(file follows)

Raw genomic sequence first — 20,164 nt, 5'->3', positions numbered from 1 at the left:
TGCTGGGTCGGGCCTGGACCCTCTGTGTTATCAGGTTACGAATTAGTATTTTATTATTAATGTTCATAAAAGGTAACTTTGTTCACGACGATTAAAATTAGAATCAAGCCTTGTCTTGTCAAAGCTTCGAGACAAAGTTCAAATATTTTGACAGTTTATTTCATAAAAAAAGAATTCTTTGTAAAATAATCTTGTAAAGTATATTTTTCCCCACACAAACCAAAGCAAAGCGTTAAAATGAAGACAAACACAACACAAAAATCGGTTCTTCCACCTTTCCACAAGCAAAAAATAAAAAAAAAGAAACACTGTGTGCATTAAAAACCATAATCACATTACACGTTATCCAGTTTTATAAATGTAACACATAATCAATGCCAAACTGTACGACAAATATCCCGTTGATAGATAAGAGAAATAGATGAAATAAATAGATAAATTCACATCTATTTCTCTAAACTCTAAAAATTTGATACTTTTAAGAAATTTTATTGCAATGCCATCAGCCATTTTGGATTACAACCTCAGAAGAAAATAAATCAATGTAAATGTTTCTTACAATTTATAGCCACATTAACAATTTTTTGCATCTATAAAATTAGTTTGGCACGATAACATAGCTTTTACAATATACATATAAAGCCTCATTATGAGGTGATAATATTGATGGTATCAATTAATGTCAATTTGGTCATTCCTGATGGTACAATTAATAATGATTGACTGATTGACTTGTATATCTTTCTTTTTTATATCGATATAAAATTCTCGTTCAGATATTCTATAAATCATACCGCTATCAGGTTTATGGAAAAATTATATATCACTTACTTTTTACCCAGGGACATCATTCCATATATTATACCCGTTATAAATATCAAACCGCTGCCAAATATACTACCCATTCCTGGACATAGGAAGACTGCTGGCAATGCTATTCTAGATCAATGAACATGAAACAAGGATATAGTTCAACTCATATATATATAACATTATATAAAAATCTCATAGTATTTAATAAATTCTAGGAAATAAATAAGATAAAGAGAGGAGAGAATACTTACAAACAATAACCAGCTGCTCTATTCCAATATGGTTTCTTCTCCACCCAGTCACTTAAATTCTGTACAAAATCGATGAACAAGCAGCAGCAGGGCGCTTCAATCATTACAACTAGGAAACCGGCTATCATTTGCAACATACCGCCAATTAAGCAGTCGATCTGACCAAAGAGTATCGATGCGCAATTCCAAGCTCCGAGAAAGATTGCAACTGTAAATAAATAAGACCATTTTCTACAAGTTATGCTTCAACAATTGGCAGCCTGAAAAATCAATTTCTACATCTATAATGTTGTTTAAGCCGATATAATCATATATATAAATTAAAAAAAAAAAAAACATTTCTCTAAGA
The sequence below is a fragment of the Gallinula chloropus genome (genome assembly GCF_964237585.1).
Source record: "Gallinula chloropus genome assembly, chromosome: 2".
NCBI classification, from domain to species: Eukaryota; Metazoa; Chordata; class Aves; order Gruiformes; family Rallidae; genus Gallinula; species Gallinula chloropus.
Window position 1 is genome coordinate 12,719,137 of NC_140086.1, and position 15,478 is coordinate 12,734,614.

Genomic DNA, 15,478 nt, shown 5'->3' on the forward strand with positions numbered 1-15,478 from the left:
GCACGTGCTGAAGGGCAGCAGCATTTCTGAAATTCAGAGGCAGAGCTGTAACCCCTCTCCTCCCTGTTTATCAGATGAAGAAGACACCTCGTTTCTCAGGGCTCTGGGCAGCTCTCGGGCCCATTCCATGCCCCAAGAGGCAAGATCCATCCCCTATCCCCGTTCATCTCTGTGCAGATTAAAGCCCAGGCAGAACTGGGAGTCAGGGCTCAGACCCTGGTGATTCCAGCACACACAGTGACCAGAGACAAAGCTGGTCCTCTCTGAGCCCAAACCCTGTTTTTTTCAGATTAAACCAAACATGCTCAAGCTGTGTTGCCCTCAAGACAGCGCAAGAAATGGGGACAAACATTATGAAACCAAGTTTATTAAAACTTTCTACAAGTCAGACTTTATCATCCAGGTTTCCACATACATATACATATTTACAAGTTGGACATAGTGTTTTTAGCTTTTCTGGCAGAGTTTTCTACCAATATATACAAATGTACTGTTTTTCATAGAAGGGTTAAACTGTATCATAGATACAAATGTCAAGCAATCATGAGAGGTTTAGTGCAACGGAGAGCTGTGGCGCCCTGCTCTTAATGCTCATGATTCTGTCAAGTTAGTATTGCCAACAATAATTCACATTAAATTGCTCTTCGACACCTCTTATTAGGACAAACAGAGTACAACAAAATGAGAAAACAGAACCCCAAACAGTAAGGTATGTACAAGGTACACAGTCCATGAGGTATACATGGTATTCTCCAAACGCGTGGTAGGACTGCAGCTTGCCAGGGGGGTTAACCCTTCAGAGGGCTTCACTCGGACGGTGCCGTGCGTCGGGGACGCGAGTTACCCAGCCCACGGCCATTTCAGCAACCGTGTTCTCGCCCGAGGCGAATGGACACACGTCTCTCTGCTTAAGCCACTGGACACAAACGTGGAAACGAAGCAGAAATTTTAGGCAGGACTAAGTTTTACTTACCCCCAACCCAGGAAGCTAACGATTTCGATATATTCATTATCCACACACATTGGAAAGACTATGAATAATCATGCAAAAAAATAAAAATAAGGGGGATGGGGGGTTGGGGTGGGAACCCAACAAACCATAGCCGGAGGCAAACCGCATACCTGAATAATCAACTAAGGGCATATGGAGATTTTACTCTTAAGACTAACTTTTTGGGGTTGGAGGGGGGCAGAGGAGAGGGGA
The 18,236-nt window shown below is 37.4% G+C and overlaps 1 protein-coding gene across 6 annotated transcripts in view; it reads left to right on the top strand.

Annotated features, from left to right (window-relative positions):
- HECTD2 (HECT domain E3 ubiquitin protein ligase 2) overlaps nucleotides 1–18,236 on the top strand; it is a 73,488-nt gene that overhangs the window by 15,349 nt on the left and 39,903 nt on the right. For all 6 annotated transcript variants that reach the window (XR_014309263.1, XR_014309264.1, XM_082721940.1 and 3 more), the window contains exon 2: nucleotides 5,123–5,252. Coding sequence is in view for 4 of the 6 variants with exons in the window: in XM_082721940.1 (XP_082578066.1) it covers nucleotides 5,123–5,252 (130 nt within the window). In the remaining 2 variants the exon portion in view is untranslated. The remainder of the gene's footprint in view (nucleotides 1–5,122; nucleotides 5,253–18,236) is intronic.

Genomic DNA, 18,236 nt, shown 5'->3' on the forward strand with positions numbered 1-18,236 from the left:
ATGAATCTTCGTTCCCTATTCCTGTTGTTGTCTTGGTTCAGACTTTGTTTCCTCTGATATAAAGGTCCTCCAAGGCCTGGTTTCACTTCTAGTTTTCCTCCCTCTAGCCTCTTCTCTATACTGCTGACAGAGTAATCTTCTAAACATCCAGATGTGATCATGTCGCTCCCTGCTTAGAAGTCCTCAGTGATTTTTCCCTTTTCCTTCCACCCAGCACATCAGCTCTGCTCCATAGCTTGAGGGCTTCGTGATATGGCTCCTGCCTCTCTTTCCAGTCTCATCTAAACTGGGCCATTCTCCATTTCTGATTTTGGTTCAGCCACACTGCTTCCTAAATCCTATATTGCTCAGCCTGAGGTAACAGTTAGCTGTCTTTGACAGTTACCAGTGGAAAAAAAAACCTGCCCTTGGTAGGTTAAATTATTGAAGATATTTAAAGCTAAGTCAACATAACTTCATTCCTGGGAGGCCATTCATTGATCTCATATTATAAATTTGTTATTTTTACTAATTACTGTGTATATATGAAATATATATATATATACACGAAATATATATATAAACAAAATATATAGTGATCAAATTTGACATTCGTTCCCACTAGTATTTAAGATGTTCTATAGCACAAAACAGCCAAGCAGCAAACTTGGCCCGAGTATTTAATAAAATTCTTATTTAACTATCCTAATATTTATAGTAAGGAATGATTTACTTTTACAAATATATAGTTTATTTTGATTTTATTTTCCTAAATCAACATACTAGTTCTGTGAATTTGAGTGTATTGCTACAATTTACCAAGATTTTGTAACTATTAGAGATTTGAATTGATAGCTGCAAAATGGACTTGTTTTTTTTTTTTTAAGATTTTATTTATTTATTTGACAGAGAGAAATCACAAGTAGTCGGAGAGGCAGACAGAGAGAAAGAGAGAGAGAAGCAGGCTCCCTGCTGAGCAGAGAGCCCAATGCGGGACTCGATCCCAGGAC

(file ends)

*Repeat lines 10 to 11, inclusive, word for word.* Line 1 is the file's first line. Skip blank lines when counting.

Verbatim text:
Annotated features, from left to right (window-relative positions):
- HECTD2 (HECT domain E3 ubiquitin protein ligase 2) overlaps nucleotides 1–18,236 on the top strand; it is a 73,488-nt gene that overhangs the window by 15,349 nt on the left and 39,903 nt on the right. For all 6 annotated transcript variants that reach the window (XR_014309263.1, XR_014309264.1, XM_082721940.1 and 3 more), the window contains exon 2: nucleotides 5,123–5,252. Coding sequence is in view for 4 of the 6 variants with exons in the window: in XM_082721940.1 (XP_082578066.1) it covers nucleotides 5,123–5,252 (130 nt within the window). In the remaining 2 variants the exon portion in view is untranslated. The remainder of the gene's footprint in view (nucleotides 1–5,122; nucleotides 5,253–18,236) is intronic.